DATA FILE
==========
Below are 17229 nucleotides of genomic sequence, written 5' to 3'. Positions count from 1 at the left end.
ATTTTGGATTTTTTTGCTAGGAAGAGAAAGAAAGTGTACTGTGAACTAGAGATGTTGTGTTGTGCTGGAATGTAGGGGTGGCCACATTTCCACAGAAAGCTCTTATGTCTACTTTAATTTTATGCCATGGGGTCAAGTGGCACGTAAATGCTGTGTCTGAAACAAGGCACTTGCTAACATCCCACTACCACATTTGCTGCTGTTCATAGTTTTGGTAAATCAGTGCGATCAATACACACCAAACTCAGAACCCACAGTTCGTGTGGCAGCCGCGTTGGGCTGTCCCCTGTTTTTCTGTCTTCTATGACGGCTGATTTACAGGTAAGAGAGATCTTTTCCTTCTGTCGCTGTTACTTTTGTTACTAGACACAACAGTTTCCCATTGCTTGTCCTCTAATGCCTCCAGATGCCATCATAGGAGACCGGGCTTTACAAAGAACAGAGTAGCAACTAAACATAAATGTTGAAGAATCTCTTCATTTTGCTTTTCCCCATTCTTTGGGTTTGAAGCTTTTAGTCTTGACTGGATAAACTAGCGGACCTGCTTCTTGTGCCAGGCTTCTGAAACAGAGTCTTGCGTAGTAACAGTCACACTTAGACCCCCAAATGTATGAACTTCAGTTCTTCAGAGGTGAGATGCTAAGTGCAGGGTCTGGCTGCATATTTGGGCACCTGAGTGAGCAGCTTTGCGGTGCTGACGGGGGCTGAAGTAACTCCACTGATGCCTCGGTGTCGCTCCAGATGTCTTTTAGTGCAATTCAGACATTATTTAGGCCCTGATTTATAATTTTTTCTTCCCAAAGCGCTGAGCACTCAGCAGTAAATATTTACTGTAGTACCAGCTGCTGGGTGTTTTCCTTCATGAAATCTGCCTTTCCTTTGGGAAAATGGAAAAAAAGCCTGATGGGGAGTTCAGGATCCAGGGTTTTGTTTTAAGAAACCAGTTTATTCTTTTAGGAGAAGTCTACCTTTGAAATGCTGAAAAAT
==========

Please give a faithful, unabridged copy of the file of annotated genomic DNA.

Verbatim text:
Below are 17229 nucleotides of genomic sequence, written 5' to 3'. Positions count from 1 at the left end.
ATTTTGGATTTTTTTGCTAGGAAGAGAAAGAAAGTGTACTGTGAACTAGAGATGTTGTGTTGTGCTGGAATGTAGGGGTGGCCACATTTCCACAGAAAGCTCTTATGTCTACTTTAATTTTATGCCATGGGGTCAAGTGGCACGTAAATGCTGTGTCTGAAACAAGGCACTTGCTAACATCCCACTACCACATTTGCTGCTGTTCATAGTTTTGGTAAATCAGTGCGATCAATACACACCAAACTCAGAACCCACAGTTCGTGTGGCAGCCGCGTTGGGCTGTCCCCTGTTTTTCTGTCTTCTATGACGGCTGATTTACAGGTAAGAGAGATCTTTTCCTTCTGTCGCTGTTACTTTTGTTACTAGACACAACAGTTTCCCATTGCTTGTCCTCTAATGCCTCCAGATGCCATCATAGGAGACCGGGCTTTACAAAGAACAGAGTAGCAACTAAACATAAATGTTGAAGAATCTCTTCATTTTGCTTTTCCCCATTCTTTGGGTTTGAAGCTTTTAGTCTTGACTGGATAAACTAGCGGACCTGCTTCTTGTGCCAGGCTTCTGAAACAGAGTCTTGCGTAGTAACAGTCACACTTAGACCCCCAAATGTATGAACTTCAGTTCTTCAGAGGTGAGATGCTAAGTGCAGGGTCTGGCTGCATATTTGGGCACCTGAGTGAGCAGCTTTGCGGTGCTGACGGGGGCTGAAGTAACTCCACTGATGCCTCGGTGTCGCTCCAGATGTCTTTTAGTGCAATTCAGACATTATTTAGGCCCTGATTTATAATTTTTTCTTCCCAAAGCGCTGAGCACTCAGCAGTAAATATTTACTGTAGTACCAGCTGCTGGGTGTTTTCCTTCATGAAATCTGCCTTTCCTTTGGGAAAATGGAAAAAAAGCCTGATGGGGAGTTCAGGATCCAGGGTTTTGTTTTAAGAAACCAGTTTATTCTTTTAGGAGAAGTCTACCTTTGAAATGCTGAAAAAT